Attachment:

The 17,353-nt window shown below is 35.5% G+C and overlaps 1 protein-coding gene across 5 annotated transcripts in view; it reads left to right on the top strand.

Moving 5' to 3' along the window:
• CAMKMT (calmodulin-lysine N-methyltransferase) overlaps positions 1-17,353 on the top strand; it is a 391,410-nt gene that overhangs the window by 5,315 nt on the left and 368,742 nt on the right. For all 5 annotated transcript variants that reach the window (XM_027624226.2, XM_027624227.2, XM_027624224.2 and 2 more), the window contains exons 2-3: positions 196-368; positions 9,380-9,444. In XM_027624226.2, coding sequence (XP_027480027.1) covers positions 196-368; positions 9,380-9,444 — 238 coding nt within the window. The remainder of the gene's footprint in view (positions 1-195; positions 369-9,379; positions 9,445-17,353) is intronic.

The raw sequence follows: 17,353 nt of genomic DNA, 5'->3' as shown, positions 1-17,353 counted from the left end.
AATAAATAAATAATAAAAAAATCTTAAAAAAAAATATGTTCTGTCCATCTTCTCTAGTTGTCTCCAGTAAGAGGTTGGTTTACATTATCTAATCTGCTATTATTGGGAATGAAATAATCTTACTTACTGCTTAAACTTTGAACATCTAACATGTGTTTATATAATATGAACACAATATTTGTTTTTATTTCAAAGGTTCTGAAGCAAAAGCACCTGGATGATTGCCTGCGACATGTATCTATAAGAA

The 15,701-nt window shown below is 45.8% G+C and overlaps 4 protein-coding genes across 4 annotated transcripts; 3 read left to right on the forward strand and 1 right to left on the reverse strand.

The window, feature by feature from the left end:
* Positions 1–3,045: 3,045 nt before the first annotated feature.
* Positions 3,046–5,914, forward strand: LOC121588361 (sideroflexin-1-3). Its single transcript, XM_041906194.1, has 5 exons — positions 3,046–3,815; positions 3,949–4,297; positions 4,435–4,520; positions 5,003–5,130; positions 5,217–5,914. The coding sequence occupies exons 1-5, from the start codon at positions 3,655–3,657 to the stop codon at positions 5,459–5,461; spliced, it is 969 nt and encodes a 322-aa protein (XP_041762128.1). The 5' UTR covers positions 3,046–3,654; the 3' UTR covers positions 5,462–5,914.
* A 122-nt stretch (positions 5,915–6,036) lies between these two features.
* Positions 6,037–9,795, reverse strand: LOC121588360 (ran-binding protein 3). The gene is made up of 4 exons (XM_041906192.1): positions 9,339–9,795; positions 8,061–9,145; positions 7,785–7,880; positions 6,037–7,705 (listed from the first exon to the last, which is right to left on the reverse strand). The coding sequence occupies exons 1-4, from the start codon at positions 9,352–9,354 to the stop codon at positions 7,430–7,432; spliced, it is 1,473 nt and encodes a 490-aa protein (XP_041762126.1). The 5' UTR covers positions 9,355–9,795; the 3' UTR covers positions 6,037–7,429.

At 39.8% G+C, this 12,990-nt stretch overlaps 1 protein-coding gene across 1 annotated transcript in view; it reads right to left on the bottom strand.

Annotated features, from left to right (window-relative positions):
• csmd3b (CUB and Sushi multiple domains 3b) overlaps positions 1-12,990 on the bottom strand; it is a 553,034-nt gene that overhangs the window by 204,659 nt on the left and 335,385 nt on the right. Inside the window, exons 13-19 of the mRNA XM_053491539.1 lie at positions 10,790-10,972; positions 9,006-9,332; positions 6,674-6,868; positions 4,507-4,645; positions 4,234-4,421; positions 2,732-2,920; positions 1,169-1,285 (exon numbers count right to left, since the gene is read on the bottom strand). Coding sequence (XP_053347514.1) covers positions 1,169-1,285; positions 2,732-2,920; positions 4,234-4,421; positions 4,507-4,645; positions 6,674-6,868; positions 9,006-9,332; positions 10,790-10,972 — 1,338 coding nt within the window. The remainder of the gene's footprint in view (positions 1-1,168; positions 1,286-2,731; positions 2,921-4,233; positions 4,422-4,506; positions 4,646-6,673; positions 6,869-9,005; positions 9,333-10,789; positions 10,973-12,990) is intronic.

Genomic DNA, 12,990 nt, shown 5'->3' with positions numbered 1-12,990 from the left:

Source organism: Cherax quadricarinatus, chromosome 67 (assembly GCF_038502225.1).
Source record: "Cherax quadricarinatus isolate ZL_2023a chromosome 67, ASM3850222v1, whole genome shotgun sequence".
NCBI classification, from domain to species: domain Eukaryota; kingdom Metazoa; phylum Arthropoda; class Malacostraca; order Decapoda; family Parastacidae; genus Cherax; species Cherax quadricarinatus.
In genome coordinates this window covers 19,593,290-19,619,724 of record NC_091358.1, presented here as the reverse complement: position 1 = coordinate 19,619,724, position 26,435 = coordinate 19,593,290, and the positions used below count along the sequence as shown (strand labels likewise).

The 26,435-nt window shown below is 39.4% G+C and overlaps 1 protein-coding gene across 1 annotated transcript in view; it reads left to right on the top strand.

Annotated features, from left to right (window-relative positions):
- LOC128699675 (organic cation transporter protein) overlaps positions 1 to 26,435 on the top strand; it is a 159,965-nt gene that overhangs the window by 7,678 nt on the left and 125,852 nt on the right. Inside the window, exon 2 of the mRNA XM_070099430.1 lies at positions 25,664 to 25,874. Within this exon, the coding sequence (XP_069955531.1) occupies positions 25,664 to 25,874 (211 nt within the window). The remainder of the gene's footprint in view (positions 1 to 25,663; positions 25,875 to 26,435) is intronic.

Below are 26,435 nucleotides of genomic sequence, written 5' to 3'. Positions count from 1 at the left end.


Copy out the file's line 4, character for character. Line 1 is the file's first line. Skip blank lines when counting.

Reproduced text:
The raw sequence follows: 17,353 nt of genomic DNA, 5'->3' as shown, positions 1-17,353 counted from the left end.